War poetry given female voice for new app
Published: 24 July 2014 at 15:36
Anglia Ruskin lecturer showcases Wilfred Owen’s work to mark centenary of WW1
A new interactive app featuring 45 of Wilfred Owen’s war poems has been released to coincide with the centenary of the start of the First World War.
Together with Siegfried Sassoon, Ivor Gurney and Robert Graves, Owen was one of a group of soldiers who became famous for documenting the horrors of the conflict through poetry but was the only one of the quartet to die in action, killed a week before the armistice was signed in 1918.
Lecturer Ian Bennett, who teaches creative and digital publishing at Anglia Ruskin University, developed the app over a period of XX months, designing the layout of each page as well as producing new audio recordings.
Each poem is read by a woman, including by serving members of the armed forces, to reflect that war poetry was often sent home like a letter and that the first person to read it was likely to be the soldier’s wife or mother.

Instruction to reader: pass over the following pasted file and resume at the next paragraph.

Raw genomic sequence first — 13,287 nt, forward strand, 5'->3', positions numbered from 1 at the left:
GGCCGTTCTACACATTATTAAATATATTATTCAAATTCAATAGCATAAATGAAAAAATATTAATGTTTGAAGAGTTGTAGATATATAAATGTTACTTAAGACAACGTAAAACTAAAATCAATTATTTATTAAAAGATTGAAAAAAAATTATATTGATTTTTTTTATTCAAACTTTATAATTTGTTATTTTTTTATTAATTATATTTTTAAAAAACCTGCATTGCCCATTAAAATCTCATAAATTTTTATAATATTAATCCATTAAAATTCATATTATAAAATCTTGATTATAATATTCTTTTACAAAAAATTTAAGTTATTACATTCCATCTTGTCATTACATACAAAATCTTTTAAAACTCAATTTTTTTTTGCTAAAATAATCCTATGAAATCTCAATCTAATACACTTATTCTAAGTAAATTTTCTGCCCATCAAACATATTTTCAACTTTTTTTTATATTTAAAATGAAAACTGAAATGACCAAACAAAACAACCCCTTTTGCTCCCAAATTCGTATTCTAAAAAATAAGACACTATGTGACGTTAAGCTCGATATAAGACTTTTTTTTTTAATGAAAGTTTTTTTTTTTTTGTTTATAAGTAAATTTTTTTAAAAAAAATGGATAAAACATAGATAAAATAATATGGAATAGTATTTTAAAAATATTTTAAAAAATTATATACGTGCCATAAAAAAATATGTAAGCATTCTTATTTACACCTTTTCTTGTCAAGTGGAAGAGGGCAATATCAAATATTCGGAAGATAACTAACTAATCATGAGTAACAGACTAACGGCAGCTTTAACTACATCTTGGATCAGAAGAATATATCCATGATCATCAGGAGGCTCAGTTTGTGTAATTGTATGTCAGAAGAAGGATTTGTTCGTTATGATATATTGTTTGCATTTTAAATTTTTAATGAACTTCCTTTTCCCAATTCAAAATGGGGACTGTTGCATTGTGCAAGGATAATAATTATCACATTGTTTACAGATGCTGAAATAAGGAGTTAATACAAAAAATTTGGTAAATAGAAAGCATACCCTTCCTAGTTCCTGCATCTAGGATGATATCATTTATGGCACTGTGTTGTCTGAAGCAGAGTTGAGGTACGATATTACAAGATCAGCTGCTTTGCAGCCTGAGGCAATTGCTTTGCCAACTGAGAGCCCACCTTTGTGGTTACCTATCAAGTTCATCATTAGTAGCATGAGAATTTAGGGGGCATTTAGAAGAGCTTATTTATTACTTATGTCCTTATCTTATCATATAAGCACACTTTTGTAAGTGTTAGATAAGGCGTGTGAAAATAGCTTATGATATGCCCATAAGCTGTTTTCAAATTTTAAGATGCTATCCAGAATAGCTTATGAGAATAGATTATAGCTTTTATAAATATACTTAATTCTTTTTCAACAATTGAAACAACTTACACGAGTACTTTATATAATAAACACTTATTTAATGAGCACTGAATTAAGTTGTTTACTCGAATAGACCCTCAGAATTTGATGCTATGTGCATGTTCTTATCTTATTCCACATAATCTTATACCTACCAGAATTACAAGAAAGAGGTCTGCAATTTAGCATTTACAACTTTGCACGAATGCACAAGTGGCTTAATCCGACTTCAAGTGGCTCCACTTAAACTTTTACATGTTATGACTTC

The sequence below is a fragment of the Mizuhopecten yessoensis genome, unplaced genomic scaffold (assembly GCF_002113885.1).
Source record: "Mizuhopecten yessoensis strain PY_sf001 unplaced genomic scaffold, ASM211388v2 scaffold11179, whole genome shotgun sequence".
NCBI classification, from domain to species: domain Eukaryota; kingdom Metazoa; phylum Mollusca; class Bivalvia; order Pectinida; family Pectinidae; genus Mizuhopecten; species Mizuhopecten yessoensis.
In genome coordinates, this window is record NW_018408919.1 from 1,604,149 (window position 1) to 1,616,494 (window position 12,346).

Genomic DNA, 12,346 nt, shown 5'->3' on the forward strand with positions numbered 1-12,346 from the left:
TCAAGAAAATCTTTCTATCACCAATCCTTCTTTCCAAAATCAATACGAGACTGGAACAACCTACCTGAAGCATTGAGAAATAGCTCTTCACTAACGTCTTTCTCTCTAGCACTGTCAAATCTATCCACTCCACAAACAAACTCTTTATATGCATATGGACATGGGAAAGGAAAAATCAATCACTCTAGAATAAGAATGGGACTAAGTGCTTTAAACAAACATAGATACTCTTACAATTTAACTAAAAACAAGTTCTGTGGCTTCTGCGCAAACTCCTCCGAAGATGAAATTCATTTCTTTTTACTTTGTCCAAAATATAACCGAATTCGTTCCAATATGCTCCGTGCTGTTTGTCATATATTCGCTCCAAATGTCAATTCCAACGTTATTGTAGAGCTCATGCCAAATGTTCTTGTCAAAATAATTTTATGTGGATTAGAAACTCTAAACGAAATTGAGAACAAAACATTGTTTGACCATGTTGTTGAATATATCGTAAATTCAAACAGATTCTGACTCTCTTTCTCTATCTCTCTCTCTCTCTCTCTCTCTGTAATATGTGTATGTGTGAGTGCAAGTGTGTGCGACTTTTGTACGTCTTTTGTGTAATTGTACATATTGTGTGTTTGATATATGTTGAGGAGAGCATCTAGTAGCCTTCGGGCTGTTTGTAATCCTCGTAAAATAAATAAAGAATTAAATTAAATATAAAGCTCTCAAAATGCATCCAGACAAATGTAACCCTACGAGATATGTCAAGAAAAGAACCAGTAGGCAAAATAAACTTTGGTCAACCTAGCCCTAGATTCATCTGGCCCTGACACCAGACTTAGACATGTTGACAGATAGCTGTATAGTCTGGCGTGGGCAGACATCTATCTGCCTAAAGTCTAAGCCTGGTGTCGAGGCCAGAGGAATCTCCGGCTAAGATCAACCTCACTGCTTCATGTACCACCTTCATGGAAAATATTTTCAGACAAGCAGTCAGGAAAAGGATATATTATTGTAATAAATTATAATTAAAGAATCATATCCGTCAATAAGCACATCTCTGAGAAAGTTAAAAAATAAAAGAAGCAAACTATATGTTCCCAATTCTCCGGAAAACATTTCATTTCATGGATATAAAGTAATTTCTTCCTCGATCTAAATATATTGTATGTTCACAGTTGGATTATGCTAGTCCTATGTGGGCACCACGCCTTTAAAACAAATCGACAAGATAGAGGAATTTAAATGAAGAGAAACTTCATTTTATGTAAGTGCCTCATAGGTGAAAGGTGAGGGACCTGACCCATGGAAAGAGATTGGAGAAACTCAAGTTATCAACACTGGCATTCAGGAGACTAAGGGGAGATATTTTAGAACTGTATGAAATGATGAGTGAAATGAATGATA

“Wilfred Owen’s poetry powerfully conveys the vivid sights, sounds and thoughts experienced while serving as an active soldier during the First World War.
“As with most war poetry, in all likelihood it would have been a mother or close female figure who would have been the first to read them, offering a glimpse into the world that the young man had now been thrown.
“In their own way those left at home, and left to wonder, are every bit a part of the soldier’s war. Therefore the poems have been read by women from a variety of backgrounds, including the partners of currently serving personnel and two serving officers.
“All of the recording sessions produced the same effect; those participating and those listening were all clearly moved. The female voice introduces another dynamic to the words, particularly as many of those listening were expecting to hear the voice of a young man.”
As well as the audio recordings and original illustrations, the app also features commentary on each poem by leading academics. Wilfred Owen’s nephew, Peter Owen, has also provided a written introduction. The app is available for iPhones and iPads, and is available now from the iTunes store priced £7.49.